(Reality check: this was the Mill Avenue Hardware Store in Tempe, Arizona. The building still stands on the west side of Mill between 5th and 6th streets. The two-story superstructure of brick and stone survived the fire, and the interior was eventually rebuilt, though it now houses salons and galleries instead of hardware. I believe the fire was in the spring or fall of 1976, but I'm not 100% sure about the date.)

There's a book-length biography of Nick by Patrick Humphries, imaginitively entitled "Nick Drake: the Biography." Nick also plays a prominent role in the recent book by his producer Joe Boyd ("White Bicycles: Making Music in the 1960s"). Listen to the music, read the books, and think about the cosmic joke of Nick finally becoming rich and famous when his song "Pink Moon" was used in a Volkswagen commercial 30 years after his death. Most of all, introduce your friends, families, and colleagues to Nick's music - they'll thank you, and they'll help spread the word.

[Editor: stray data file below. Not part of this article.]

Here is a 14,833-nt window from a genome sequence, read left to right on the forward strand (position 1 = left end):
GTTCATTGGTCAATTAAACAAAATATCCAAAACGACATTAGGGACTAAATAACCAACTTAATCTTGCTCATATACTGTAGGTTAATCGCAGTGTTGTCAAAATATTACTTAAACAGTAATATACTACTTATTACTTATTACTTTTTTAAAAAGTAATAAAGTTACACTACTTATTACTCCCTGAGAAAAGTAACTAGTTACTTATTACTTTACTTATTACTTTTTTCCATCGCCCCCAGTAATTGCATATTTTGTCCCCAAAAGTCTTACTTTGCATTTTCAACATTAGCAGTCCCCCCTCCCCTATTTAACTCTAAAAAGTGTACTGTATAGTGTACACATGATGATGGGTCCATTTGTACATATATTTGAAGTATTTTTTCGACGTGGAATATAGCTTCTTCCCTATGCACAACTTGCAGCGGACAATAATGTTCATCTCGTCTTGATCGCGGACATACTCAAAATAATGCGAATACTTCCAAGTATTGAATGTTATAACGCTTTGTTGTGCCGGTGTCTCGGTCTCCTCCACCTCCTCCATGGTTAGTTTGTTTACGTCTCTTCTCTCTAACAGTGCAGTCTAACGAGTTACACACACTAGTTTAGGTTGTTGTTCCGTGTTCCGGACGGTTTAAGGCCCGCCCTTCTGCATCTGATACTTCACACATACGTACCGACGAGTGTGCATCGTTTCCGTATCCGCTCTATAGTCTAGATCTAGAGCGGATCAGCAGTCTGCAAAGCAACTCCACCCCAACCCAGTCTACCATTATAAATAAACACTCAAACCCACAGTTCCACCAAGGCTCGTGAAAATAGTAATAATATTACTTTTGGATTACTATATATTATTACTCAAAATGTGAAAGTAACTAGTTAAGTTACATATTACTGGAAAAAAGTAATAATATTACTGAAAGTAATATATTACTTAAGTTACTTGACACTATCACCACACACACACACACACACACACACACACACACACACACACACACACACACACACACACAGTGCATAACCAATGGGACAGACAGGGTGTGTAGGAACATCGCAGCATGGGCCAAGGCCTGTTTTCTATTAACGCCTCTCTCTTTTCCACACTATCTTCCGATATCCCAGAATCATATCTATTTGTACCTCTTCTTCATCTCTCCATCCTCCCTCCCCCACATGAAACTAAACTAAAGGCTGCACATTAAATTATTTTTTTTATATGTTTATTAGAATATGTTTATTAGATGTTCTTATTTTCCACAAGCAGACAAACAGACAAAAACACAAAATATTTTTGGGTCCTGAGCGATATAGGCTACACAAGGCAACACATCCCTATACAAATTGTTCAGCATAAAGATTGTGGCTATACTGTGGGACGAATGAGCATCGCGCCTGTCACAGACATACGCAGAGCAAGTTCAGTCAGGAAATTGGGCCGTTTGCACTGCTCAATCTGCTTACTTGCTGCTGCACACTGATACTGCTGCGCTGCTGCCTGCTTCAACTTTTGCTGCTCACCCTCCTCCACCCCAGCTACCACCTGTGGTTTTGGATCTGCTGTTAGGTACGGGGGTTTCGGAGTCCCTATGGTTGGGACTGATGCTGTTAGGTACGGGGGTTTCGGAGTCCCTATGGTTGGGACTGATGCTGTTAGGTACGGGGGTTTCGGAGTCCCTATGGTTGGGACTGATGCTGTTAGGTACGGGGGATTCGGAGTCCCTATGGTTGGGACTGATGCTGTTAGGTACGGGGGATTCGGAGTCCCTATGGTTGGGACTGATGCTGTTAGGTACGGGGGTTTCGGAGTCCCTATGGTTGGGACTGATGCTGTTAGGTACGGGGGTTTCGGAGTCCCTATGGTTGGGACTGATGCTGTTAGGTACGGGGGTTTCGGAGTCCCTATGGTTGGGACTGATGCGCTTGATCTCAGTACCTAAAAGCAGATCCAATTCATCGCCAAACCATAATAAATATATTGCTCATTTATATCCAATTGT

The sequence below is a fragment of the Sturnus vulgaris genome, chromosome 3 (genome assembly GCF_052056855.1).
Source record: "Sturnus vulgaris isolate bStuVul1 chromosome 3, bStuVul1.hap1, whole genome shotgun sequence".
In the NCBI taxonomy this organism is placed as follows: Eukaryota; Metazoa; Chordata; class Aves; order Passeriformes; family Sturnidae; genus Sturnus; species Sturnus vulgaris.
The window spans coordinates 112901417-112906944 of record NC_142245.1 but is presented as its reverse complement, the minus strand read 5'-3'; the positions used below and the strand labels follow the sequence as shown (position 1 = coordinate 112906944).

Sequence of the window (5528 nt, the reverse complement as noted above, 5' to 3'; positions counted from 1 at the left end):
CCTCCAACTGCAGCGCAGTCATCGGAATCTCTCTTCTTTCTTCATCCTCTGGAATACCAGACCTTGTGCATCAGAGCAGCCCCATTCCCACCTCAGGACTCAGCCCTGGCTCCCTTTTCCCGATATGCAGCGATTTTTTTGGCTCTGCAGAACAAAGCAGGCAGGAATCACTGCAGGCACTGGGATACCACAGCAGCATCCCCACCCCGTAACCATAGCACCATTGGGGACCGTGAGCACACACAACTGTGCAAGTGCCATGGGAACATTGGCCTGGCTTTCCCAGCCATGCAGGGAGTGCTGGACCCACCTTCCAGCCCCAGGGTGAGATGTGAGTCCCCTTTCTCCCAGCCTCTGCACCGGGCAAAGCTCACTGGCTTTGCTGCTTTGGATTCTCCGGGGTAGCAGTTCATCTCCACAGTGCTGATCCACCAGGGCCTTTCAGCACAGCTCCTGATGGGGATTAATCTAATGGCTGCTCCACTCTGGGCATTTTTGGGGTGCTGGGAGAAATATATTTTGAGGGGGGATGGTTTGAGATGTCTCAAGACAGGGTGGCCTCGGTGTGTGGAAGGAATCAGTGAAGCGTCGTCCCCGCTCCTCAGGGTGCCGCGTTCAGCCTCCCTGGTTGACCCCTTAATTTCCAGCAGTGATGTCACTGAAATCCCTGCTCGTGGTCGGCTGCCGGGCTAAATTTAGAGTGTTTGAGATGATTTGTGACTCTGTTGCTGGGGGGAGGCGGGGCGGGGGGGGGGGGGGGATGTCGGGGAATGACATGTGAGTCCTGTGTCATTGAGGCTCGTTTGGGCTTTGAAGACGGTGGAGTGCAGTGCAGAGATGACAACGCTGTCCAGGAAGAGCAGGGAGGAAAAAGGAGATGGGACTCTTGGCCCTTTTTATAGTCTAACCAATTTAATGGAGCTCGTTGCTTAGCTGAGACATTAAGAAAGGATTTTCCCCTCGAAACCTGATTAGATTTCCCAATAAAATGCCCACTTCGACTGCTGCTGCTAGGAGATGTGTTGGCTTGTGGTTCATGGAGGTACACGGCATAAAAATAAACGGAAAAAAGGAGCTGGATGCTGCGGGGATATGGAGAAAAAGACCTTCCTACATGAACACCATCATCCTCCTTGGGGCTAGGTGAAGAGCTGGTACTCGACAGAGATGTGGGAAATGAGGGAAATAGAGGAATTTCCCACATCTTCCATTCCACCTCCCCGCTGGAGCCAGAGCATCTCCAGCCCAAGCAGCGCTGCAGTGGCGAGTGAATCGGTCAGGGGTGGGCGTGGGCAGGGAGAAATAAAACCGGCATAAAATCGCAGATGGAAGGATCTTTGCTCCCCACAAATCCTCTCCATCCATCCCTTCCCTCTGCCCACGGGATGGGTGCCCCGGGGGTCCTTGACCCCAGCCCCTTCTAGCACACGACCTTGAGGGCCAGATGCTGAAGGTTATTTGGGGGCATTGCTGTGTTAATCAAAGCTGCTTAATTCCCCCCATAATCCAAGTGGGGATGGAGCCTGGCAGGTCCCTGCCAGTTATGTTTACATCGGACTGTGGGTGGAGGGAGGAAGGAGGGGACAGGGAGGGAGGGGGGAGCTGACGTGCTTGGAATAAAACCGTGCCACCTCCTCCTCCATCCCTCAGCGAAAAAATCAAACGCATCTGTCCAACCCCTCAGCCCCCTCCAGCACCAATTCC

freespeak@gmail.com said...

Just spoke to my son - the audiophile... he ALREADY has two Nick Drake albums on his hard drive including Bryter Layter. Yeah, so OK, he IS smart (150+ IQ).. so I figured I would trump him.

"Got a tape for ya also -- I'm out of CD's.. it's Edith Piaff". Strike two. He has SOME Edith Piaff and even Yma Sumac.

I connected with a base hit on Eartha Kitt. He's never heard of her! BUT me educating HIM on Nick Drake? He's way ahead of me and says LOTS of younger folks are, as well - partly because of the VW commercial. The one where the girl is zooming in a VW convertible dreamscape to Nick Drake singing "But while the earth sinks to its grave You sail to the sky on the crest of a wave."